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Hiring New Staff For Your Charity: 5 Top Tips


Hiring new staff for your charity: 5 top tips

Hiring new staff for your charity can be an exciting process. But finding the best people to help your organisation grow comes with its own challenges.

There are lots of important considerations to take into account when recruiting new staff. This can seem daunting if you’re a relatively new organisation.

However, with careful planning and the right procedures in place, the process of hiring new staff for your charity can be incredibly rewarding.

Here are our five top tips for hiring new staff for you charity:

Structure your recruitment process

Plan out your entire recruitment process before you begin. If your organisation doesn’t yet have recruitment policies and procedures in place, now’s the time to create them.

Set a recruitment schedule and stick to it. Include dates for advertising the vacancy, inviting candidates to interview, holding interviews and selecting a candidate.

Identify the main purpose of the position you’re recruiting for, and communicate this clearly in your job description.

Plan your interview questions in advance, and the system you’ll use to assess candidates at interview.

Advertise in the right places

Advertising job vacancies can be costly, which can be prohibitive for smaller organisations. However, there are ways to do it on a budget.

Social media is a great way to reach potential employees, and usually costs little or nothing.

Clued-up job seekers search LinkedIn, Twitter and Facebook for opportunities, so make the most of these channels. Make sure you repost frequently throughout the vacancy window.

List the vacancy on your charity’s website, and add it to your e-newsletter. And don’t forget to ask colleagues for recommendations.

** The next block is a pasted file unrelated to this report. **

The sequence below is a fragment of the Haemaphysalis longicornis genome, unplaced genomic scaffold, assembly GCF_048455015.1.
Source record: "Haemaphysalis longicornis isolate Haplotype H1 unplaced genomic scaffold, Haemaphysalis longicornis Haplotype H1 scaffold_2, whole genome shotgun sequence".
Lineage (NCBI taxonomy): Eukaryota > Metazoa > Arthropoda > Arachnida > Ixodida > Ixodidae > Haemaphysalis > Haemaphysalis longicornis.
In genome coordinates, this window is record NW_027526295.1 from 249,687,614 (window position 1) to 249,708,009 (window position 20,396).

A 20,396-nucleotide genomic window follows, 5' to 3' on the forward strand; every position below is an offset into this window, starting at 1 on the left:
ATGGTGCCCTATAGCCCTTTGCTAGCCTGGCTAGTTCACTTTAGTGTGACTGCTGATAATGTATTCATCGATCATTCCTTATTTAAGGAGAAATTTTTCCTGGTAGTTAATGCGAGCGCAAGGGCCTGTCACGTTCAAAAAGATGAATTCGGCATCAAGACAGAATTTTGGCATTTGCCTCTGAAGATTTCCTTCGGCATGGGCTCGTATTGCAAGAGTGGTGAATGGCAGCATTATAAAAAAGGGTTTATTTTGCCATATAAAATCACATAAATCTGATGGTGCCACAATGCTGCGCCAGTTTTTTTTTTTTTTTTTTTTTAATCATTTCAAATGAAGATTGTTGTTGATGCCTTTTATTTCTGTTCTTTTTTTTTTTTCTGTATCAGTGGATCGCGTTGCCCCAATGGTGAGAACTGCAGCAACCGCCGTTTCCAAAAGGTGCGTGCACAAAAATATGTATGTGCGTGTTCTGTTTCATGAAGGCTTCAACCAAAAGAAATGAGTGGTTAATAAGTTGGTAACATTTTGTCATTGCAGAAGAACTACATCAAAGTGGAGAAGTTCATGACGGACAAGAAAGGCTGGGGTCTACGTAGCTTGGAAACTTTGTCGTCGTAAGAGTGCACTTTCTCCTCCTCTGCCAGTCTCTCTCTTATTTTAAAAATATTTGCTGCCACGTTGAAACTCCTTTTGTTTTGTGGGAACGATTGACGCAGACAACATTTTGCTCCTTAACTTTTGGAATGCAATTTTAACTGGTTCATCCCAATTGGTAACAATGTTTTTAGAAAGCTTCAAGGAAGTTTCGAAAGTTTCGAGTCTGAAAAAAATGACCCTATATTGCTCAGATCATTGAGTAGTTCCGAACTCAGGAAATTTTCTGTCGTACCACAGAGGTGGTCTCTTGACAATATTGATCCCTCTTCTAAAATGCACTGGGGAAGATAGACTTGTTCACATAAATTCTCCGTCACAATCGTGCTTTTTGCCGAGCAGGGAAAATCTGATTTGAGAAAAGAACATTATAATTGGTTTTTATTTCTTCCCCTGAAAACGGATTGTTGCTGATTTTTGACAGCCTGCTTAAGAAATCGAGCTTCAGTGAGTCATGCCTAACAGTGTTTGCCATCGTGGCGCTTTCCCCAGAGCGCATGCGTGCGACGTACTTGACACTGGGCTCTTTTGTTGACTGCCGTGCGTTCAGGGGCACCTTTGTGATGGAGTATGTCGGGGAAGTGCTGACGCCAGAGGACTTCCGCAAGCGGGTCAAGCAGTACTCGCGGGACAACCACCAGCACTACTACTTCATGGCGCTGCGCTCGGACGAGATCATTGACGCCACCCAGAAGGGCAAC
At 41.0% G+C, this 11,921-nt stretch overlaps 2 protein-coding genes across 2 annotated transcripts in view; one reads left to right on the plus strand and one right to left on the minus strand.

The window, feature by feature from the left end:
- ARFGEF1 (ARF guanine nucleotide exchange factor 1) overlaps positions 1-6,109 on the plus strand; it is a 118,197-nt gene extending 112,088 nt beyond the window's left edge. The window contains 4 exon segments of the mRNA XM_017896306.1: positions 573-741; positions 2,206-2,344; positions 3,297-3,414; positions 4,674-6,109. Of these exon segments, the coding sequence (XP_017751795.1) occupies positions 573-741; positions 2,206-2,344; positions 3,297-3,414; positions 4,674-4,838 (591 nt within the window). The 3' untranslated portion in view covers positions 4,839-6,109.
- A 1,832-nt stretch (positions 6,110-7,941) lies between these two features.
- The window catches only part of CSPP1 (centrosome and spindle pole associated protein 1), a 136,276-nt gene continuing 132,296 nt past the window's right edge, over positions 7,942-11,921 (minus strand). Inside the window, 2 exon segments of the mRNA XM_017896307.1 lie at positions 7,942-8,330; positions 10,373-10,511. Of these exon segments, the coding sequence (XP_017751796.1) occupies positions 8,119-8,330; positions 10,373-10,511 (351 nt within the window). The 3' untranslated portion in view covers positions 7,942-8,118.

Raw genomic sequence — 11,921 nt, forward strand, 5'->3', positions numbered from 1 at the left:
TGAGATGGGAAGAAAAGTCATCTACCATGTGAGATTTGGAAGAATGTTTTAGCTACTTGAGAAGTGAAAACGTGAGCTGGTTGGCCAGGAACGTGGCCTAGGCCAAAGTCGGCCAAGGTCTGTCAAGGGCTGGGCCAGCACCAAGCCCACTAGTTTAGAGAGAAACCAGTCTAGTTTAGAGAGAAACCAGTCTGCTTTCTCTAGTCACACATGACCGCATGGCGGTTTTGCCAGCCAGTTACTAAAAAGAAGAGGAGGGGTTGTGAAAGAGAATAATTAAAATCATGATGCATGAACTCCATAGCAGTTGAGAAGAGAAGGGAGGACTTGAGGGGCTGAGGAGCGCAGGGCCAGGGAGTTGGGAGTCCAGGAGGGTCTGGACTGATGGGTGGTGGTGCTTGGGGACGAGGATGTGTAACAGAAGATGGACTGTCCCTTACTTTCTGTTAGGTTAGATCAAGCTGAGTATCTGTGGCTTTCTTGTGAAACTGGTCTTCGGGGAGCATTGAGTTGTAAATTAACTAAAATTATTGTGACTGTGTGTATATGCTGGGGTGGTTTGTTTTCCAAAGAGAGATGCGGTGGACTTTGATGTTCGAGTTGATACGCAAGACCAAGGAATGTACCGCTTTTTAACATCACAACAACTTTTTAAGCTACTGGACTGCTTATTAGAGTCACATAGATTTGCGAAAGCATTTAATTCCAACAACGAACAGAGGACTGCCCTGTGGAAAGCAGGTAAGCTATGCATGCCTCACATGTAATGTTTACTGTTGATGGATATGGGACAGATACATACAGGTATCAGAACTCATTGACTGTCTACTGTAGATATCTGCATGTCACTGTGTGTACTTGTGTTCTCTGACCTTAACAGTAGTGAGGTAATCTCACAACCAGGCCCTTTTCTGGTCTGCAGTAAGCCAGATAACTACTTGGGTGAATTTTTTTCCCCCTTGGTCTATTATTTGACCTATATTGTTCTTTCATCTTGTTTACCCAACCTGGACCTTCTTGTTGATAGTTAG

Consider equal opportunities

Employers have an obligation under the Equality Act 2010 to treat candidates fairly and objectively.
It’s against the law to discriminate against a candidate because of any of the nine ‘protected characteristics’.

These are: age; disability; gender reassignment; marriage and civil partnership; pregnancy and maternity; race; religion or belief; sex; or sexual orientation.

Make sure your job description is free from discriminatory language, and base your recruitment decisions purely on occupational requirements.

NCVO Knowhow Nonprofit provides some useful guidance on developing an equal opportunities policy for your organisation.

Be aware of employment law

If you’re employing staff it is, of course, absolutely essential to be aware of and comply with employment law.

This includes health and safety, pension rules and laws regarding payroll and the minimum wage.

For more information, check out the government’s guidelines on hiring new staff for your charity.

Carry out background checks

Once you’ve interviewed and selected your new employee, it’s vital you carry out the requisite background checks.

Depending on the nature of their role, your new employee may be eligible for a DBS check. If so, carry out the check to ensure you’re recruiting safely.

If your new employee’s role involves handling cash, consider undertaking a credit check on their financial background. This should uncover any unfavourable circumstances, like bankruptcy, and help protect against fraud.

Seek references to confirm your employee’s good character and suitability to undertake the role. Two references from previous employers should suffice.

Hiring new staff for your charity: a summary

With the right policies and procedures in place and a well-thought-out plan, the process of hiring new staff for your charity should be satisfying and – with any luck – painless.

If you’d like advice on carrying out DBS checks on your new employees, get in touch with our expert team today – we’re always happy to help.

Our blogs are advisory in nature and reflect uCheck Limited’s current thinking about best and common practice in the subjects discussed.

The information contained in our blogs have been provided for information purposes only. This information does not constitute legal, professional, or commercial advice. Whilst every care has been taken to ensure that the content is up to date, useful and accurate, uCheck gives no guarantees, undertakings, or warranties in this regard, or, for any loss or damage caused arising directly or indirectly in connection with reliance on the use of such information.

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